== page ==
“Panel members are chosen to uphold integrity and provide public confidence.”
“Panel members take part in a huge scope of work. Across both New Zealand and Australia, the PCC is presented with between three and four hundred cases per year. There’s a portion of those that don’t proceed to full investigation, but the panels see a vast range of cases, from simple issues through to particularly complex and technical cases.”
Often, the panel members will receive significant volumes of evidence and documents to study before a case.
“And of course, they have the responsibility to sit and judge their peers,” says Stickney. “They must at times make decisions that have a significant impact on someone’s life and livelihood. They have to ask hard questions and often we are dealing with sensitive topics or people who are perhaps at the lowest ebb of their professional or personal life.
“And that’s quite a significant personal responsibility to take on, which requires a particular talent and skill set,” she says.
Members giving back
Panel members also take great pride in their role, often seeing it as a way to give back to the membership body.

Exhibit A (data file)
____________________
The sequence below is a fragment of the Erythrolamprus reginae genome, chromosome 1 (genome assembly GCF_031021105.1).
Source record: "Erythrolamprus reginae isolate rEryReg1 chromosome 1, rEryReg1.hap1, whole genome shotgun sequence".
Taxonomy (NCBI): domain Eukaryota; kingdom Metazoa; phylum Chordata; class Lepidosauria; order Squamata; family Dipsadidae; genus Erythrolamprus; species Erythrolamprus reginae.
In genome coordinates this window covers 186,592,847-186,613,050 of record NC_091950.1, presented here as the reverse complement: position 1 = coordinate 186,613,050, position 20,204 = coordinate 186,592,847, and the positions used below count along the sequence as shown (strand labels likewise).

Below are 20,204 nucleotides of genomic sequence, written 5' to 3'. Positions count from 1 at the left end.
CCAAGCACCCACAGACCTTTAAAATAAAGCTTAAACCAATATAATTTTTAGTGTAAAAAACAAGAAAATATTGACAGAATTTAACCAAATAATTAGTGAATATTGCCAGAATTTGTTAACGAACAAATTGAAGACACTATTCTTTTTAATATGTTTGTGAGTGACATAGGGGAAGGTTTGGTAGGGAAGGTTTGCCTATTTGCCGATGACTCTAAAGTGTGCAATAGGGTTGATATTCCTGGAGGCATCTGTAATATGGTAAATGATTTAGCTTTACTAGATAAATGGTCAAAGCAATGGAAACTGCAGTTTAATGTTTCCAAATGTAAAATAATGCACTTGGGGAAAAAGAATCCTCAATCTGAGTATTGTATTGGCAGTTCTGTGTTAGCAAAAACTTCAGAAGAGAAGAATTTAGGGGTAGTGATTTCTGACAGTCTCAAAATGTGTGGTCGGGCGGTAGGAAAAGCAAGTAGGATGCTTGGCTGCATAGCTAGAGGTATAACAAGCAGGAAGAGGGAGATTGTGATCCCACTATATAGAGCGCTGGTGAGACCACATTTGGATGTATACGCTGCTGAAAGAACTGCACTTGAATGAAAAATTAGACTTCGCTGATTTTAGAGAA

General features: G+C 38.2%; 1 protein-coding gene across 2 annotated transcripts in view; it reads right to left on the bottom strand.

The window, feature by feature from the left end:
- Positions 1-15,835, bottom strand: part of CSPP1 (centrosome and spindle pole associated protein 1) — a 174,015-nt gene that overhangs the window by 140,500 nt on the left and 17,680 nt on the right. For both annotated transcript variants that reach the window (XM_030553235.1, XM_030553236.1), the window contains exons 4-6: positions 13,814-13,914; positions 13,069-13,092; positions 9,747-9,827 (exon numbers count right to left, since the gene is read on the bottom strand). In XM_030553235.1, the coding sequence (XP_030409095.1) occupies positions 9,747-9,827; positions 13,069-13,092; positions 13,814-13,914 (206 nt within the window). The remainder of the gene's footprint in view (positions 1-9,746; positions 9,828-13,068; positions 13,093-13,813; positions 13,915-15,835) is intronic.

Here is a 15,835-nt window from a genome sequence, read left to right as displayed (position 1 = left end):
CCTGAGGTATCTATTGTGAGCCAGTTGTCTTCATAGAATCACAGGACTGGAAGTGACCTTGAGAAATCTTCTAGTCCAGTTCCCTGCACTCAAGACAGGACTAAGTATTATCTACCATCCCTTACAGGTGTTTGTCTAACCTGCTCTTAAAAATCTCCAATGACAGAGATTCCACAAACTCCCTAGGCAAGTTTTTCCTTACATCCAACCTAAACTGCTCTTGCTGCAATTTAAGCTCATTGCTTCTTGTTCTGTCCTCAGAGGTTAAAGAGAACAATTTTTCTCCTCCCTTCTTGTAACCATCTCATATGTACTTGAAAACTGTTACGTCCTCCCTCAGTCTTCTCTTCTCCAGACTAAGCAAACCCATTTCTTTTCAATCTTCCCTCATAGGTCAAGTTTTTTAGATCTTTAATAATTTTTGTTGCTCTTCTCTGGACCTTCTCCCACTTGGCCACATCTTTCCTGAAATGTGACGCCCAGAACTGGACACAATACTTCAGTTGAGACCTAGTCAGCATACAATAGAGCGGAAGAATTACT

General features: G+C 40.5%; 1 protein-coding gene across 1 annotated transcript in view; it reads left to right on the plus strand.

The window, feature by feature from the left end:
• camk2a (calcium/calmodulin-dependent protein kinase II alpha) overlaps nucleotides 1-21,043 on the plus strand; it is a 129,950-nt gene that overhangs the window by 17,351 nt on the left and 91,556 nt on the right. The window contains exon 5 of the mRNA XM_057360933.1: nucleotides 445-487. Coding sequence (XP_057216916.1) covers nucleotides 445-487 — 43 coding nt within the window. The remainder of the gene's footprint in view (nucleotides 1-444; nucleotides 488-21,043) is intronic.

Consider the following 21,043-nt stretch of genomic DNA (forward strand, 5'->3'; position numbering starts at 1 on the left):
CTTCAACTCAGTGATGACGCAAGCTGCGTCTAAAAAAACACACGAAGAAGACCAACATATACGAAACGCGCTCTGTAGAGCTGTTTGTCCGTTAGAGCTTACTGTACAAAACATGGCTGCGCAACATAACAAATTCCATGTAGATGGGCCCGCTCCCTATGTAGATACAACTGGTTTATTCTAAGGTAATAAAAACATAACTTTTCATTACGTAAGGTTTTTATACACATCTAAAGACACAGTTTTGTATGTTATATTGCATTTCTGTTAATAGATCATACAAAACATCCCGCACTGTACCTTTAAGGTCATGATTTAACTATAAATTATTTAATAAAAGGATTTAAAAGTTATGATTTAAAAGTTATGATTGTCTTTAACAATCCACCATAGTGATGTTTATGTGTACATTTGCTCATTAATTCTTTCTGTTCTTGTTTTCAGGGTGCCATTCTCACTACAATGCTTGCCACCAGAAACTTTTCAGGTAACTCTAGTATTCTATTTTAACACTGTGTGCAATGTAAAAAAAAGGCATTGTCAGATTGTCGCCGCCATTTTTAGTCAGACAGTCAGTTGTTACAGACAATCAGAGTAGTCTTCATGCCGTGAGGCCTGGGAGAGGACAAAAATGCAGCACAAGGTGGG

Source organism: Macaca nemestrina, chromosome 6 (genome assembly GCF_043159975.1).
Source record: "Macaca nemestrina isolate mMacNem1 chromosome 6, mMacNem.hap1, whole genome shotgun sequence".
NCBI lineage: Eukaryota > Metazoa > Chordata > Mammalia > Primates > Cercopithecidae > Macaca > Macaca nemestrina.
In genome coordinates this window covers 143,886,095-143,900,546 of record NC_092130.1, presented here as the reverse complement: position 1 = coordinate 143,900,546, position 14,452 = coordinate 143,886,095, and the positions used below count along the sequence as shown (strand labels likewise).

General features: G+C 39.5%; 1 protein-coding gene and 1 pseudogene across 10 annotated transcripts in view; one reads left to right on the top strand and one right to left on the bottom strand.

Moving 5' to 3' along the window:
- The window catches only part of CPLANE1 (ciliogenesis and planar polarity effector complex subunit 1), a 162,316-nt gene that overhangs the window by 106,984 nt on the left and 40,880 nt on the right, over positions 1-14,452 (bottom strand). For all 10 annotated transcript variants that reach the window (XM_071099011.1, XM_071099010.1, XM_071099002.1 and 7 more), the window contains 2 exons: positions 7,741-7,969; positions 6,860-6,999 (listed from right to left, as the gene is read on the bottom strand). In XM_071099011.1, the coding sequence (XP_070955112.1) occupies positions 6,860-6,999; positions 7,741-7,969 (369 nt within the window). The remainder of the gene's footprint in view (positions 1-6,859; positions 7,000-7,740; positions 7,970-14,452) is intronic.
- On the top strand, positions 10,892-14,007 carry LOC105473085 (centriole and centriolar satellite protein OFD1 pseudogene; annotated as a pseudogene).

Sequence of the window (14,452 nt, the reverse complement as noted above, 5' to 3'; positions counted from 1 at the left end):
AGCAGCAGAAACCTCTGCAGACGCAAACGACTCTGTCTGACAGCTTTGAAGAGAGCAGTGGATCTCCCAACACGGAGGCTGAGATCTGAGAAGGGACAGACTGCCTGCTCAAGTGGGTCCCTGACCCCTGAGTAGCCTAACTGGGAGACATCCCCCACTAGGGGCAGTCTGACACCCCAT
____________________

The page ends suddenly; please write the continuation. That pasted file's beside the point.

Simon Wallace-Smith FCA, the current chair of the CA ANZ Disciplinary Tribunal, has been involved with the disciplinary body for about a decade and says the role “has enabled me to contribute back to CA ANZ, ensuring our organisation maintains the highest professional standards that the members and the public expect.”
Members of the disciplinary panels are generally appointed for a three-year term, with the option for re-appointment. Lyndal Kimpton FCA, a current PCC panel member, has been involved with CA ANZ in a number of roles since achieving her CA designation in 2007. “I have found my time with the PCC to be a very fulfilling and rewarding experience,” she says.